A student’s busy academic schedule and rigorous field of study are often what come to mind when thinking about a collegiate education.
But Virginia Tech students spend the vast majority of their time outside the classroom. The Division of Student Affairs created the Keystone Experience to capture what they learn during that time. The initiative helps students explore, practice, and live the Aspirations for Student Learning in a holistic sense, while reflecting on and understanding their strengths and goals in the context of service to others.
Fifteen students have been recognized as the inaugural cohort of Keystone Fellows, a group who embody the Aspirations for Student Learning in their classrooms, student organizations, residence halls, places of employment, and within their social groups. Keystone Fellows personify a commitment to learning — both inside and outside the classroom — and they are devoted to improving themselves to better the world around them.
“Our Keystone Fellows represent our Aspirations for Student Learning at their very best,” said Patricia A. Perillo, vice president for student affairs. “They are students who know, in their head and heart, what it means to be a Hokie—to be curious, to pursue self-understanding and integrity, to practice civility, to prepare to be a courageous leader, and to embrace Ut Prosim (That I May Serve) as a way of life. The potential in these students is extraordinary, and we in student affairs cannot wait to see the impact they’ll make on our university and beyond.”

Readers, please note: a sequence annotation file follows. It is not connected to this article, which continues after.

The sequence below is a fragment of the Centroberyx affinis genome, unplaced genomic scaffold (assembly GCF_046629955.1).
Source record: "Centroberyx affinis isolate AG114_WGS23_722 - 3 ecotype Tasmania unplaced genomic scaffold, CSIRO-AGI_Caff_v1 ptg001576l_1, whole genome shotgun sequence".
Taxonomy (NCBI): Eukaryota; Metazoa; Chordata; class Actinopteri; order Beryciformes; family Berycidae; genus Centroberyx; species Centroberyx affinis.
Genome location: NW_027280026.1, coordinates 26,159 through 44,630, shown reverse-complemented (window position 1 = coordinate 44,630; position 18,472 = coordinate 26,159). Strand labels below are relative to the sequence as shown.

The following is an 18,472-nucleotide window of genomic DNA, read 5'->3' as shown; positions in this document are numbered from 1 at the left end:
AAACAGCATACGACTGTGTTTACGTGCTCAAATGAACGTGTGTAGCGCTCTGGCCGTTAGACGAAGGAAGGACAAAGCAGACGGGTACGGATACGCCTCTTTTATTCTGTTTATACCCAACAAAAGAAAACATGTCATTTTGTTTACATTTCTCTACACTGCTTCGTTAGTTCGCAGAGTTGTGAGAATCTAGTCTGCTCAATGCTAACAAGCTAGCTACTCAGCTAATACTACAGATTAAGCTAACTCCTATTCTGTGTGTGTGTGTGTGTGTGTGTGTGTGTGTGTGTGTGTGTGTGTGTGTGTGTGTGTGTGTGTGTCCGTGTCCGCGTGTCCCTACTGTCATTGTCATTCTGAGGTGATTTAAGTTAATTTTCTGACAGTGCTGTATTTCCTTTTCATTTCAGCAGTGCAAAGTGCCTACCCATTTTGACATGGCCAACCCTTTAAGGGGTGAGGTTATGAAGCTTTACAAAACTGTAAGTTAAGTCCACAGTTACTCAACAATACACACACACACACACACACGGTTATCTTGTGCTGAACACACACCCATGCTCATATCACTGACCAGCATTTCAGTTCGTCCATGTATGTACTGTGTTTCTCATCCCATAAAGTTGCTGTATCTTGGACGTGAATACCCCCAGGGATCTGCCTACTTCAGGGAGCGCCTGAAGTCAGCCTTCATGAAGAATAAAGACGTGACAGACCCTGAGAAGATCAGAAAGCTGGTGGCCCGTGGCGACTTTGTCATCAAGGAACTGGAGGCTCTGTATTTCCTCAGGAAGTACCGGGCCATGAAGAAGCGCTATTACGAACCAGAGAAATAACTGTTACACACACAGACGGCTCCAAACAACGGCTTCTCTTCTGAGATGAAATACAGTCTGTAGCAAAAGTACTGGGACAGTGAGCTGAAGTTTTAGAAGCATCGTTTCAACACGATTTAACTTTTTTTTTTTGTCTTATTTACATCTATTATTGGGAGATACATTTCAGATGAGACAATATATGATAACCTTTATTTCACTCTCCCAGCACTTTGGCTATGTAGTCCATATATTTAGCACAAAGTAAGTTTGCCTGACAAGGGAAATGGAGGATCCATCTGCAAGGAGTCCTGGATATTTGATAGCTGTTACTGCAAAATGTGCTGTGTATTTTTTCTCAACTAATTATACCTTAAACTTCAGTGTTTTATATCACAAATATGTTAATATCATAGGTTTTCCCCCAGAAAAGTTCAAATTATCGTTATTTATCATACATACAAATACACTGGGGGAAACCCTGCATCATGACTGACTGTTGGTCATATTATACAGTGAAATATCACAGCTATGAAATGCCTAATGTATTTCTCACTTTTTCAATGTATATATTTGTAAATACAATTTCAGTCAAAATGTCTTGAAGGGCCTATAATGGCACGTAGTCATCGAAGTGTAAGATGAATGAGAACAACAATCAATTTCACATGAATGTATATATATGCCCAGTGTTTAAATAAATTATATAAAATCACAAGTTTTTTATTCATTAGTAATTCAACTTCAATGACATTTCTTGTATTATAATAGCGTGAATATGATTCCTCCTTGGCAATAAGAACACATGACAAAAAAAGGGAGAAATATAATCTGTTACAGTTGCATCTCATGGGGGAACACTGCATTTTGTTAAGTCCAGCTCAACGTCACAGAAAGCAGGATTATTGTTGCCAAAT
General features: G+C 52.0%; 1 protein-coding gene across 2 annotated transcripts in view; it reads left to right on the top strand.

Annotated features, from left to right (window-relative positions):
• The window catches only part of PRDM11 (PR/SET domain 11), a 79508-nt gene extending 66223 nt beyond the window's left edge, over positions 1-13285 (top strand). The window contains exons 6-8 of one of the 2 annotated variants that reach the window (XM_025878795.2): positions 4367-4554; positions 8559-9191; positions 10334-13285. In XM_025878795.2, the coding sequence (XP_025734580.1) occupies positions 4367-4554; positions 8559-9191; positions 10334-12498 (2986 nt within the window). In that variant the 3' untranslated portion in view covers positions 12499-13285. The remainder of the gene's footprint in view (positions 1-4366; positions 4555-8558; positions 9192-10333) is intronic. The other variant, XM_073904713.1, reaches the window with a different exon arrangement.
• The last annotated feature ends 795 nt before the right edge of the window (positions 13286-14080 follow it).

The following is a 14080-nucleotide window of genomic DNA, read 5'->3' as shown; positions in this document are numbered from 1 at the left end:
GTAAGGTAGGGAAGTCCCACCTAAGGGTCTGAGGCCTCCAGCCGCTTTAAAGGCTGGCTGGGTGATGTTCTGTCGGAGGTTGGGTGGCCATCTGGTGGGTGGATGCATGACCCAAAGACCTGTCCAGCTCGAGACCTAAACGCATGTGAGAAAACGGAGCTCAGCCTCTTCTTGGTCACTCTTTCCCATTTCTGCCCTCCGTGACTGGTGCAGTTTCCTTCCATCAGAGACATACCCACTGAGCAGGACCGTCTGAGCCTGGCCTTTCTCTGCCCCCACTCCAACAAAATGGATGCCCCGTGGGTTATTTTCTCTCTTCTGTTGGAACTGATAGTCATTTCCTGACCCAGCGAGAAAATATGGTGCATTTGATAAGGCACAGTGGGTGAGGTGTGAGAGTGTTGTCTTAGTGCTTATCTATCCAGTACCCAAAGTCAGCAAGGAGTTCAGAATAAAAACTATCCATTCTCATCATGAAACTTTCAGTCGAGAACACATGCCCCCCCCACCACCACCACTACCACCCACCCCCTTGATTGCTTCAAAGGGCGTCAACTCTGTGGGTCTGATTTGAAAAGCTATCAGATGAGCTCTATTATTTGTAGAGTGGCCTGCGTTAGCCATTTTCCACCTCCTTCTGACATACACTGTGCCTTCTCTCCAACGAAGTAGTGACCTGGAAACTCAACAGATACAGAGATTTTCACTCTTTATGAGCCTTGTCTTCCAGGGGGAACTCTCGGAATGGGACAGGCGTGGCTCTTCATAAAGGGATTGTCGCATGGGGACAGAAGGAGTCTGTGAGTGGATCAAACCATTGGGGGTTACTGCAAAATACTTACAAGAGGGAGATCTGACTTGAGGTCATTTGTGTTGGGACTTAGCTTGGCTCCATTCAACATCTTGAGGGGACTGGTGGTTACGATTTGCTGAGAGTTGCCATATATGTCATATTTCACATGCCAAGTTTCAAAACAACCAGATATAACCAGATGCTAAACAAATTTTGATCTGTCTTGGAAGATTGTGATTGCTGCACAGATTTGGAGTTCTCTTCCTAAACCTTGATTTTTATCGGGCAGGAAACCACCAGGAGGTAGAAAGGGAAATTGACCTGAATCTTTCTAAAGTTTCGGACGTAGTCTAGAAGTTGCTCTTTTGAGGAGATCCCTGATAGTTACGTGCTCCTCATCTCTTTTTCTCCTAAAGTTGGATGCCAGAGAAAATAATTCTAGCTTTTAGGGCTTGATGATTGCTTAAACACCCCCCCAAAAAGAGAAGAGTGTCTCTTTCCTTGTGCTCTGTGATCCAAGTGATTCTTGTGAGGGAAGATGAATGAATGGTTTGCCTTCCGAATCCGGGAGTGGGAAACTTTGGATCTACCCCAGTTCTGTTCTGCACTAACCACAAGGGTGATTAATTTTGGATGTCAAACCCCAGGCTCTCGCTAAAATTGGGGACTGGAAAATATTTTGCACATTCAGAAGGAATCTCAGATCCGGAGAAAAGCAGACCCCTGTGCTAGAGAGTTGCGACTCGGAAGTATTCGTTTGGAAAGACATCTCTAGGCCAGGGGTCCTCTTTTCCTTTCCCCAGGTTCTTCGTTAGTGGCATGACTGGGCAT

The inaugural cohort is made up of one first-year student, three sophomores, two juniors, eight seniors, and a December 2015 graduate. Fellows are pursuing a wide range of majors, and they are involved in the full gamut of organizations, activities, and communities at Virginia Tech.
In the application process, the 2016 Keystone Fellows created digital stories, “This I Believe” statements, and an ePortfolio. A letter of recommendation was submitted for each applicant.